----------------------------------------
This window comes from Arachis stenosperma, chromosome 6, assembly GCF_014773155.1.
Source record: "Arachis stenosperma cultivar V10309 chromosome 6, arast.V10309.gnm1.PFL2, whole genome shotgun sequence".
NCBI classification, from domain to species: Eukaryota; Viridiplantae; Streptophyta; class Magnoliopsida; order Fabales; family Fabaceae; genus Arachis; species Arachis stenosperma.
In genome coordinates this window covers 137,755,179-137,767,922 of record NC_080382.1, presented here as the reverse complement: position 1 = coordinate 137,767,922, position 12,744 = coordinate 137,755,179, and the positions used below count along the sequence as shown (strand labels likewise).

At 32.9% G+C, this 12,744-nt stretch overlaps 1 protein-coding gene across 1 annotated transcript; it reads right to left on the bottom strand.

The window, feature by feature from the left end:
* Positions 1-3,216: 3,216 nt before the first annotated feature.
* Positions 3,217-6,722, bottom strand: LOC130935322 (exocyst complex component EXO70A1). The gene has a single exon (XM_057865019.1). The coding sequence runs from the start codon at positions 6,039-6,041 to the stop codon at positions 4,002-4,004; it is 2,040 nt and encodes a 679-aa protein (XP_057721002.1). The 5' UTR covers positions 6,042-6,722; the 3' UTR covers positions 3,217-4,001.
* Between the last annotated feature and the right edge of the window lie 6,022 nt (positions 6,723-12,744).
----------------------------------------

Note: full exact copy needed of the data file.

This window comes from Arachis stenosperma, chromosome 6, assembly GCF_014773155.1.
Source record: "Arachis stenosperma cultivar V10309 chromosome 6, arast.V10309.gnm1.PFL2, whole genome shotgun sequence".
NCBI classification, from domain to species: Eukaryota; Viridiplantae; Streptophyta; class Magnoliopsida; order Fabales; family Fabaceae; genus Arachis; species Arachis stenosperma.
In genome coordinates this window covers 137,755,179-137,767,922 of record NC_080382.1, presented here as the reverse complement: position 1 = coordinate 137,767,922, position 12,744 = coordinate 137,755,179, and the positions used below count along the sequence as shown (strand labels likewise).

At 32.9% G+C, this 12,744-nt stretch overlaps 1 protein-coding gene across 1 annotated transcript; it reads right to left on the bottom strand.

The window, feature by feature from the left end:
* Positions 1-3,216: 3,216 nt before the first annotated feature.
* Positions 3,217-6,722, bottom strand: LOC130935322 (exocyst complex component EXO70A1). The gene has a single exon (XM_057865019.1). The coding sequence runs from the start codon at positions 6,039-6,041 to the stop codon at positions 4,002-4,004; it is 2,040 nt and encodes a 679-aa protein (XP_057721002.1). The 5' UTR covers positions 6,042-6,722; the 3' UTR covers positions 3,217-4,001.
* Between the last annotated feature and the right edge of the window lie 6,022 nt (positions 6,723-12,744).